Barr or Conner; which more closely represents the nation's Trump supporters?
Roseanne Barr tweeted out a racist insult to former Obama advisor, Valerie Jarrett, and the reaction was swift, harsh and completely justified. Despite Ms. Barr’s apology, ABC quickly pulled the plug on the network’s successful re-boot of her earlier series, cancelling the show after its first season.
The network received plaudits for not only responding to the despicable comments from Roseanne, but for doing so despite of the millions of dollars the show was set to generate. Unfortunately, many innocent victims were caught up in the incident, notably her co-stars and the minions of support workers needed to produce a television comedy.
Another sad fact of the situation is Roseanne is about to become the poster child for the left’s interpretation of a typical Trump supporter, on indeed everyone on the right. But, which Roseanne is the true example?
Is it the Roseanne Barr, who actually sent the tweet, and who has made a career out of being controversial and divisive, insulting and shocking her way to success as a comedienne? This was not the first time she has been embroiled in a brouhaha. In fact, that is part of what makes a successful comedian.
But comedy has taken a dangerous turn over the last decade or so, particularly since Trump’s election. Late-night TV hosts hurl insults and derogatory remarks at Trump, his family, and his staff and advisors, as well as anyone who might have voted for him in 2016. Yet they are celebrated by the media as darlings of the left.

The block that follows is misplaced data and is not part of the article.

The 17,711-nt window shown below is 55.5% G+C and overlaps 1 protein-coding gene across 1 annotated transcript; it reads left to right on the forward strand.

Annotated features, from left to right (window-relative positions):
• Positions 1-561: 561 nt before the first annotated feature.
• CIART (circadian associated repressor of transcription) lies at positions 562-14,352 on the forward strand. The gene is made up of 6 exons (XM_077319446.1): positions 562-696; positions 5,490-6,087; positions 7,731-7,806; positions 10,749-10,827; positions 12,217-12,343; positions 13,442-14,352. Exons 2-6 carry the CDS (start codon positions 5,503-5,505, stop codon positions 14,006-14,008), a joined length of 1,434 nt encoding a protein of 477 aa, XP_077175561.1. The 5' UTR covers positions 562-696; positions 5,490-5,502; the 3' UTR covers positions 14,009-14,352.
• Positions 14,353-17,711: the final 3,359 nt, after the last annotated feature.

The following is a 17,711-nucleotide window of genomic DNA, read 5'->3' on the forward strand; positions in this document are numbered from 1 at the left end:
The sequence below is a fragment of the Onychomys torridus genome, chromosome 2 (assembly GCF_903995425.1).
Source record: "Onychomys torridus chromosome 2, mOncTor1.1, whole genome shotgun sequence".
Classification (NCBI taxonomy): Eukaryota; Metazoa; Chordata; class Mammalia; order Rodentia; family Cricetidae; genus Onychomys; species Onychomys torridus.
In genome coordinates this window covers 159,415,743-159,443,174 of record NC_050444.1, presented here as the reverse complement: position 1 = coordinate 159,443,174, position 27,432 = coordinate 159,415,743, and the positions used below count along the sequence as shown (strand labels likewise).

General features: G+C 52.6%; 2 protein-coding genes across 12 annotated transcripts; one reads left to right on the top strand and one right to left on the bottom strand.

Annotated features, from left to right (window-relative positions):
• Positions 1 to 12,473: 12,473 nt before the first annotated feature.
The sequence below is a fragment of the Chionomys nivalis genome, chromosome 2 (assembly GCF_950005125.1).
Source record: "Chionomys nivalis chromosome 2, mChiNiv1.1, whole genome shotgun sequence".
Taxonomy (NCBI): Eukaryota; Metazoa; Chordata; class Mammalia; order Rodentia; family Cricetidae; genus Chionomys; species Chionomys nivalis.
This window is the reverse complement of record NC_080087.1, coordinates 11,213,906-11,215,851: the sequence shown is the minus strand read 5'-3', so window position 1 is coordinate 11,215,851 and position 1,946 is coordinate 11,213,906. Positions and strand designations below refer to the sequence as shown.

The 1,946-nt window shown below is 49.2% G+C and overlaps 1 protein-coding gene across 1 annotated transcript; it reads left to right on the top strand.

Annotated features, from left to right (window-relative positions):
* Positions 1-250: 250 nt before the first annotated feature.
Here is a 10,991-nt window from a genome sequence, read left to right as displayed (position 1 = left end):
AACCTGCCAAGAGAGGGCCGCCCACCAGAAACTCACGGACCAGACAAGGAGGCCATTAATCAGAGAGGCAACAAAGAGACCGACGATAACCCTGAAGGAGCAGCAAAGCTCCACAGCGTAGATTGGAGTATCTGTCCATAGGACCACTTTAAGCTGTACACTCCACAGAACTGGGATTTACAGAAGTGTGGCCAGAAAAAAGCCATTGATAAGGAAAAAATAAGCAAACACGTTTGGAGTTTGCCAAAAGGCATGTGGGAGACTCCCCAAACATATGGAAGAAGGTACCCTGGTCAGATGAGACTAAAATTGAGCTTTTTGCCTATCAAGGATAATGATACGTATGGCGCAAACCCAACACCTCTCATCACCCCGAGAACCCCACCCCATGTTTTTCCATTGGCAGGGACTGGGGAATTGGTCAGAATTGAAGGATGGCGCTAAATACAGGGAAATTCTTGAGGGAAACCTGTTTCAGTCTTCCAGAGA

But, Roseanne Barr touched the American third rail when she made a racial comment, a point from which there is no return. Her insult was indefensible, and if it was intended as a joke as she said in her later-tweeted apology, it was done in poor taste and without consideration for the upcoming justifiable consequences. In short, she should have known better.
With a few exceptions on the fringe, even conservatives condemned the remarks and the insult, a lesson those on the left may want to think about. You don’t always have to toe the party line of group think (see Kanye West).
Or is the face of the “deplorable” Trump supporter Roseanne Conner, a woman trying to cope with the everyday problems and issues that face ordinary Americans? A woman who is trying to deal with the pain of worn out knees, but unable to afford skyrocketing insurance premiums or costly surgery. A woman forced to endure the pain because she is afraid of losing her home and being unable to feed her family.
Is it the Roseanne who was afraid of the new Muslim neighbors because of what she sees on the news, only to find the neighbors were just as afraid of her and her family? Is it the Roseanne who welcomed her daughter and LGBTQ grandson back home because her marriage was on the rocks?
Is it the Roseanne trying to cope with caring for her aging mother, while worrying what will happen to her and her husband when their time comes?
Is it the Roseanne who accepts, loves, and supports her black grandchild? Is it the Roseanne who tries to keep it all together when it all seems to be crumbling down around her and her family? Is it the Roseanne Conner who deals with everyday problems and is more like most Americans that we care to admit?
Roseanne Barr is the one the left will try to portray as a typical Trump voter and supporter. Roseanne Conner, despite her faults and hard to understand ways, is more like the face of the typical middle American, coping as best she can in an ever-changing world.
Maybe Ms. Conner isn’t all that bad of a role model after all. If we could just somehow separate the two and save the show.
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